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As lawmakers seek to add another chapter to the ongoing saga of the mural ordinance, the world of street art keeps turning. Here's our mural wrap for May.
Palm Springs City Council approved the legal production of murals, provided they go through a multi-step process including public feedback and a sign-off by the city, reports The Desert Sun. Councilman Paul Lewin was the lone no vote, though it wasn't an objection to murals; rather he wanted more limitations written into the ordinance, such as limit the visibility of works from Palm Canyon and Indian Canyon drives to five. He also opposed murals painted on a wall, preferring they be painted on a separate surface so they can be installed, and be removed, according to The Desert Sun. The room was at capacity, reported CV Independent, and existing street art murals are not grandfathered in, and have to go through the approval process to stay up.
"Hopefully things should be in place by the next meeting in June to begin the process," said mural instigator Debra Ann Mumm. "There's all kinds of new hoops to jump through. Fortunately our project has already met one of the approval processes, and has attention from the council."
Working with the city's art commission, Mumm's mural project was about to start until it was halted by Palm Springs City Manager David Ready.
The sun never sets on Pacific Standard Time. Only a few weeks after the landmark 2011-2012 Getty art initiative completed their international tours, the next undertaking was announced: "Pacific Standard Time: Los Angeles/Latin America." On May 6 over 40 Southern California cultural institutions were introduced as grant recipients, and they've been charged with development and exploration of the complex cultural connections in Latin American and Latino art. The exhibits will reach Los Angeles and beyond. The selected institutions will curate their own project and the $5 million dollars in grants goes toward funding that arts research, said Deborah Marrow, Director of the Getty Foundation.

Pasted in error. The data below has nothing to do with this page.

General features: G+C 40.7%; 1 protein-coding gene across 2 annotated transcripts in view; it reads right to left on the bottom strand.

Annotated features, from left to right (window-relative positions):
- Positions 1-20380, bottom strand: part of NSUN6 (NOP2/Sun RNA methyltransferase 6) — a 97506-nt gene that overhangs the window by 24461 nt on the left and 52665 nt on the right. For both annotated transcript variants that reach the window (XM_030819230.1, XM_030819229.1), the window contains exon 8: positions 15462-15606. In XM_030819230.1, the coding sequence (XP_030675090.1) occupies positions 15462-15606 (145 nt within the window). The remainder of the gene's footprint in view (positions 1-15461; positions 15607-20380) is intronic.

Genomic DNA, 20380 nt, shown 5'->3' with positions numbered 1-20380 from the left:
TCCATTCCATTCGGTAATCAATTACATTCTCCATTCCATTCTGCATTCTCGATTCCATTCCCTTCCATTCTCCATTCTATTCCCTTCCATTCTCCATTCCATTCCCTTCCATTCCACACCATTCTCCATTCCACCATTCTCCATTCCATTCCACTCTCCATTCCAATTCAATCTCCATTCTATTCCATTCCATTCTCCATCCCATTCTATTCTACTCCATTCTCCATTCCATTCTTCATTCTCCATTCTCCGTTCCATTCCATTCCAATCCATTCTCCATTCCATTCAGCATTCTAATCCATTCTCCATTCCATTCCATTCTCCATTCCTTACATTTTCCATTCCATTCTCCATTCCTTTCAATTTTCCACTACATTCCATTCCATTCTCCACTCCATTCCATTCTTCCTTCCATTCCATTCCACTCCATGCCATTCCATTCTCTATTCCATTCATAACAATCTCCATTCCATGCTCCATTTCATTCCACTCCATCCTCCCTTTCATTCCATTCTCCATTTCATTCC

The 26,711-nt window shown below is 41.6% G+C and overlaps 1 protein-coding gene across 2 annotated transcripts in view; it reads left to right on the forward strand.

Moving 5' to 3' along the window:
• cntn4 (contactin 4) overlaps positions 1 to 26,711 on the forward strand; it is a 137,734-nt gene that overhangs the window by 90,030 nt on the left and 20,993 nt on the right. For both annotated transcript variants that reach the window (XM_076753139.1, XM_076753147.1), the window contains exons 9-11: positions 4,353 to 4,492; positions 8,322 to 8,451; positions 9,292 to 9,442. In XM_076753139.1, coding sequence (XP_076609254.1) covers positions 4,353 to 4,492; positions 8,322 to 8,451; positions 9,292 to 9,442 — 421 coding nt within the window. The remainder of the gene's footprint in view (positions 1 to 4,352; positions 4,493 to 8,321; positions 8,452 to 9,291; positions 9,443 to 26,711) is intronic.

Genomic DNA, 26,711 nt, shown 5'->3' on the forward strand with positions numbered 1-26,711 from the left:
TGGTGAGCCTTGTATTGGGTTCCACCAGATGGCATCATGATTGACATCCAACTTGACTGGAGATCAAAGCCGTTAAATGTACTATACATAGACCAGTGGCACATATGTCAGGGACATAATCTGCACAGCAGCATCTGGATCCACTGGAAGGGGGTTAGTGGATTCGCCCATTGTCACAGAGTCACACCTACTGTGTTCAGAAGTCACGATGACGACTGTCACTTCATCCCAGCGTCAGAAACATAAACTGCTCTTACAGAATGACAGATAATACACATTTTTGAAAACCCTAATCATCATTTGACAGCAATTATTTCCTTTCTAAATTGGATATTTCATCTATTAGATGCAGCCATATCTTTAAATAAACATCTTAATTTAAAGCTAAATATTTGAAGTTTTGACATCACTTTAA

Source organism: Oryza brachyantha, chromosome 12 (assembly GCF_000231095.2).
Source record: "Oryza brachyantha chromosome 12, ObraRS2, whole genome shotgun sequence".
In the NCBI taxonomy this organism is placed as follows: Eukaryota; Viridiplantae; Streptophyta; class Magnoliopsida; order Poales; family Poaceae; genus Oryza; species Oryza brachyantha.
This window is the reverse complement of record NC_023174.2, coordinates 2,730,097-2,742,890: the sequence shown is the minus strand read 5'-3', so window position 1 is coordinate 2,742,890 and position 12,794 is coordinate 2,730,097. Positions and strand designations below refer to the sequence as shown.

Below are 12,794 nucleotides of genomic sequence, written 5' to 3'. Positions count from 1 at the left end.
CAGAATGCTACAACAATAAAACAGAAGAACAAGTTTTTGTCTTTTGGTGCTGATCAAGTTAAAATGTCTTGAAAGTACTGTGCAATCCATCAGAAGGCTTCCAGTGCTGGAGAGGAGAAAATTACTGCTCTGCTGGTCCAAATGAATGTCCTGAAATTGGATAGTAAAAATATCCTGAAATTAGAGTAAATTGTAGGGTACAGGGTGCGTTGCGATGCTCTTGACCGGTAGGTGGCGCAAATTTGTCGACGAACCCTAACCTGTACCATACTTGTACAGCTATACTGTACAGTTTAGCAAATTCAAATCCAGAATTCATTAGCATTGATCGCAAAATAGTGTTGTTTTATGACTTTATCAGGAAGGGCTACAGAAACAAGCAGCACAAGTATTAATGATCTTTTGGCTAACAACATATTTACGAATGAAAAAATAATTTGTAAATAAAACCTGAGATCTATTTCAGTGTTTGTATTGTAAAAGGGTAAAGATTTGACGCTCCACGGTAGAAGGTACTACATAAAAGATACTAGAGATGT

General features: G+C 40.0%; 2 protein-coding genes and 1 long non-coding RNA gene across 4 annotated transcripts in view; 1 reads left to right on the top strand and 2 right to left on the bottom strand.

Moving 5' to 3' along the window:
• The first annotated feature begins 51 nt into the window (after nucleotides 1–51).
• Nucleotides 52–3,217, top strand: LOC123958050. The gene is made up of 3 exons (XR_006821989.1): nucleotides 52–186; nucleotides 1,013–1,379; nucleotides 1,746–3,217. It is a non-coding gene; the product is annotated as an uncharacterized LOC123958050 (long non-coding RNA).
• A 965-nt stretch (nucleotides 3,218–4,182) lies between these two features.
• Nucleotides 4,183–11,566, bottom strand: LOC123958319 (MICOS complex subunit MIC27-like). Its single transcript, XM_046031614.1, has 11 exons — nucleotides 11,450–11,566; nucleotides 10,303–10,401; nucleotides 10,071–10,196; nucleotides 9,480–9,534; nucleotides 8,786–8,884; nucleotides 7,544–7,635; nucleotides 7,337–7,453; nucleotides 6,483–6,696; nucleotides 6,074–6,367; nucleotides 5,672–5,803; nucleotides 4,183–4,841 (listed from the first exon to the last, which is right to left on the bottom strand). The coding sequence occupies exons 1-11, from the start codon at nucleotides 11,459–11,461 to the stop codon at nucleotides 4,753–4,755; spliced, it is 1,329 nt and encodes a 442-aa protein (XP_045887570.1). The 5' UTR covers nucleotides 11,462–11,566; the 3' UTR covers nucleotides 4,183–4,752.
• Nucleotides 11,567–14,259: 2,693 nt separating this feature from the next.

Dubbed "The Cultural Olympics" by Mark Siegel, Chair of the Getty Board of Trustees, "Pacific Standard Time: LA/LA" will span Southern California from San Diego to Santa Barbara in September 2017. The City of Los Angeles is supporting "PST: LA/LA" as part of the strategy to bring more jobs and opportunities to the city, according to Los Angeles Mayor Eric Garcetti. "Global events like Pacific Standard Time are why we set a new record last year with 42 million visitors," said the mayor. "But we're going to shatter that record bringing 50 million visitors to Los Angeles by 2020."
One project for "Pacific Standard Time: LA/LA" is "Prometheus: 1930/2017," a look at how José Clemente Orozco's fresco at Pomona College, the first mural painted in the U.S. by a member of Los Tres Grandes, moved Latino art forward. Pomona College will examine the politics of "Orozco's mural through the lens of contemporary Mexican artists who are producing a variety of socially-engaged and politically activist artworks, including forms of public intervention and social practice," according to The Getty. It will also look at socially-engaged art has been positioned in public space since the 1920s, the impact of conceptual post-minimalist art of the 1990s, to the current "emergence of trans-disciplinary actions."
Previous Writing on the Wall subject "The World Atlas of Street Art and Graffiti" and its author, Rafael Schacter, was the winner in the Photography/Art Category at the 2014 Los Angeles Book Festival.